Detection in the liver 4 hours after oral administration (1 out of 3 cases) was possibly due to a first stage of an elimination route or clearance of the microorganism other than the feces or digestive elimination and this hypothesis is encouraged by the high frequency of occurrence of the microorganism in this organ during the intraperitoneal test. This is supported by more positive cases found in later determinations (table 2) in the oral test and after intraperitoneal administration.

In the oral test, the spleen was another organ where the microorganism was detected frequently, but it was not as frequent as in the intraperitoneal injection where the organs are more directly exposed to the microorganism. The unique detection in the kidneys in the oral test (1 case out of 30 organs examined during all the test period) could be considered as a non representative event, but it is mentioned because the kidneys could be involved as part of an alternative, less frequent route of elimination after intraperitoneal administration with a similar occurrence as spleen.

In summary, we show that certain organs such as the liver are more relevant and more related in the process of elimination of B. sphaericus OT4b25 than others (evaluated here). Even if the microorganism was isolated from the organs mentioned above there were no observable macroscopic alterations or lesions on them. Albeit the long period of elimination and the frequency of positive isolation from organs, the strain of B. sphaericus OT4b25 diminished through time in feces and organs until it was undetectable around the fourth week.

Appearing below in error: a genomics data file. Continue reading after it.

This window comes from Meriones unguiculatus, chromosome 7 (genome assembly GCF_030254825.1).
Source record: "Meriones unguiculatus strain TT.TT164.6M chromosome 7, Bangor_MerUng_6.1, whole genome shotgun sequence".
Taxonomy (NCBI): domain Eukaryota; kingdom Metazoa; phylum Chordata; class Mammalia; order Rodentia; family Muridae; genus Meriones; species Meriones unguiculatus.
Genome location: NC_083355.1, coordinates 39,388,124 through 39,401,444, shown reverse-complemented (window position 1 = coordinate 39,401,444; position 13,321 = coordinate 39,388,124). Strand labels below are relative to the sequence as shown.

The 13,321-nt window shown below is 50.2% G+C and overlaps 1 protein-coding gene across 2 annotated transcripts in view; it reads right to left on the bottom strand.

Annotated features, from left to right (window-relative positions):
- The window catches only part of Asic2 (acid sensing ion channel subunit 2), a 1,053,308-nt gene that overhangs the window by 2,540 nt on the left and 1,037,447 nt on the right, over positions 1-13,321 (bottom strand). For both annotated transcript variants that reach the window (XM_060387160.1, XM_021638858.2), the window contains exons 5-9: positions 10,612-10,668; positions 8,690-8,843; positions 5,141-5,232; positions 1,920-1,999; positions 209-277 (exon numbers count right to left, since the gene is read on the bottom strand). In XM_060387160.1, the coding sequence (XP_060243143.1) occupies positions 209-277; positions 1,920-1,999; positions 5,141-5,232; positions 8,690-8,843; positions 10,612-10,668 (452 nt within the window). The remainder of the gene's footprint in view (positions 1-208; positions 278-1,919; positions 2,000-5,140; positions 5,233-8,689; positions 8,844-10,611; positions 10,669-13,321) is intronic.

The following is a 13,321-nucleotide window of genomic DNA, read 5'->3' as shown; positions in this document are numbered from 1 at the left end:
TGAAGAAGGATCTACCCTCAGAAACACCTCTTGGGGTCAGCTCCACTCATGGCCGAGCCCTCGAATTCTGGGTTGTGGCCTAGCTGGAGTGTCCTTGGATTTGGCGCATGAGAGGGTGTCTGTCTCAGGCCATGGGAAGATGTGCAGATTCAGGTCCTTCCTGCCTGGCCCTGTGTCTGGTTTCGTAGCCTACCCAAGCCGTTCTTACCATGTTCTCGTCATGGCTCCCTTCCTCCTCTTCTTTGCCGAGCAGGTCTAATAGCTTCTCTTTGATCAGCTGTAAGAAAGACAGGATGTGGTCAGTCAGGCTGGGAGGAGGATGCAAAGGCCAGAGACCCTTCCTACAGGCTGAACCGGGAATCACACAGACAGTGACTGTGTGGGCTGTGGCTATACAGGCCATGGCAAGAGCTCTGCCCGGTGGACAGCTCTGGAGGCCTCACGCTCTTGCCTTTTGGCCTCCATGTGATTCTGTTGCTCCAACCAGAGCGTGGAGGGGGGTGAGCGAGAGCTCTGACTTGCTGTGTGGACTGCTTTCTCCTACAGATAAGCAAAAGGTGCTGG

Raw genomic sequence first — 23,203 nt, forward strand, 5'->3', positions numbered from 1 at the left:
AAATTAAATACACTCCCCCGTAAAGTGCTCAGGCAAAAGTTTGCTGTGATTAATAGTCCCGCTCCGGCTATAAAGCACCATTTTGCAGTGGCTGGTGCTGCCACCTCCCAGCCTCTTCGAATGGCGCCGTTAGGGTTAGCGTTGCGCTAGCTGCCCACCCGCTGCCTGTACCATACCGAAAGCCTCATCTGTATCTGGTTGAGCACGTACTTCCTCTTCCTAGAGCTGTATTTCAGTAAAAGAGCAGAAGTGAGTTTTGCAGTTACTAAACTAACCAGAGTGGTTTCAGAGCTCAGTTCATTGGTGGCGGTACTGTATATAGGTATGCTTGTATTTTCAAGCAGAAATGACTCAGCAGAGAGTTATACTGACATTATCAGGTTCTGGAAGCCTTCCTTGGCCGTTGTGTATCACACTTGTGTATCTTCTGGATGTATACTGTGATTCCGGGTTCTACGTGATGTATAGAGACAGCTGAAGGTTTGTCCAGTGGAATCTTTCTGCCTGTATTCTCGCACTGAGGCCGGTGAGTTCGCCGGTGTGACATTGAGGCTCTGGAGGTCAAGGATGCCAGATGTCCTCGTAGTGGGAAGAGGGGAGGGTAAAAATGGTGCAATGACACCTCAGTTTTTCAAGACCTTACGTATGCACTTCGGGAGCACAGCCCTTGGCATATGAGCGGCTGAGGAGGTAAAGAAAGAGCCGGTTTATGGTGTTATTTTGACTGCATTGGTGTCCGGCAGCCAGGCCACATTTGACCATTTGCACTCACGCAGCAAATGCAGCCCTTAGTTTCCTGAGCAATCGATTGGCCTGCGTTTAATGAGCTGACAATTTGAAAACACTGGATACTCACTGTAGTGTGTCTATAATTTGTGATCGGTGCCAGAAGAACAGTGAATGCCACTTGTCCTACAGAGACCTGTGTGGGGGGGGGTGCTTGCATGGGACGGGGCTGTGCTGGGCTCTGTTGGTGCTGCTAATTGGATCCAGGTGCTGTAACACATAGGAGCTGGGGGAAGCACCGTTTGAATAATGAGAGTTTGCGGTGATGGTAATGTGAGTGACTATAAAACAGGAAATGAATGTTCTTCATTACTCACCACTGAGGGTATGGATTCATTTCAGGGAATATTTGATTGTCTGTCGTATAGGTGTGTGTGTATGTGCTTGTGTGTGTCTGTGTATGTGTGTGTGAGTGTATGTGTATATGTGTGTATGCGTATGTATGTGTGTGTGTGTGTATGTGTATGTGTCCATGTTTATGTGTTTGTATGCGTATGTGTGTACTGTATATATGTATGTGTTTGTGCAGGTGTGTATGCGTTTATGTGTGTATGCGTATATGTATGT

Mancebo et al. (2003) showed a scarce presence of the bacteria in tissues and organs, finding it, in a few cases, until 7 days post oral administration in the kidneys, spleen, lymphatic nodes and liver. They compared their results with those found by Siegel and Shadduck (1990) who demonstrated the persistence of B. sphaericus 2362 after intraperitoneal injection and its appearance on spleens, which were proposed as organs related with the clearance route of B. sphaericus. Similarly to Mancebo et al. (2003), in our study we support our findings on the theory proposed by Siegel and Shadduck (1990), where the release of “… nonmultiplying bacteria into the general circulation from extra splenic sites and the subsequent filtration and entrapment of these bacteria by the spleen” (Siegel and Shadduck 1990). Therefore the dynamic of B. sphaericus clearance from mammals could have a different behavior to inert particles, and implies persistence through different organs. Unlike previous studies, we show a high frequency of positive cases of isolation of B. sphaericus OT4b25 from organs, and instead of the spleen the liver was the most frequently implied in a possible clearance route.

All these findings and the fact that the microorganism was not found in the same organs in all cases, support the hypothesis of various alternative routes of elimination that could be influenced by bacteria strain, conditions of culture, doses and routes of administration. The absence of the microorganism in the brain and peripheral blood, suggest an alternative way of dispersion inside the animal body different to blood, that could be the lymphoid system based on the findings of Mancebo et al. (2003).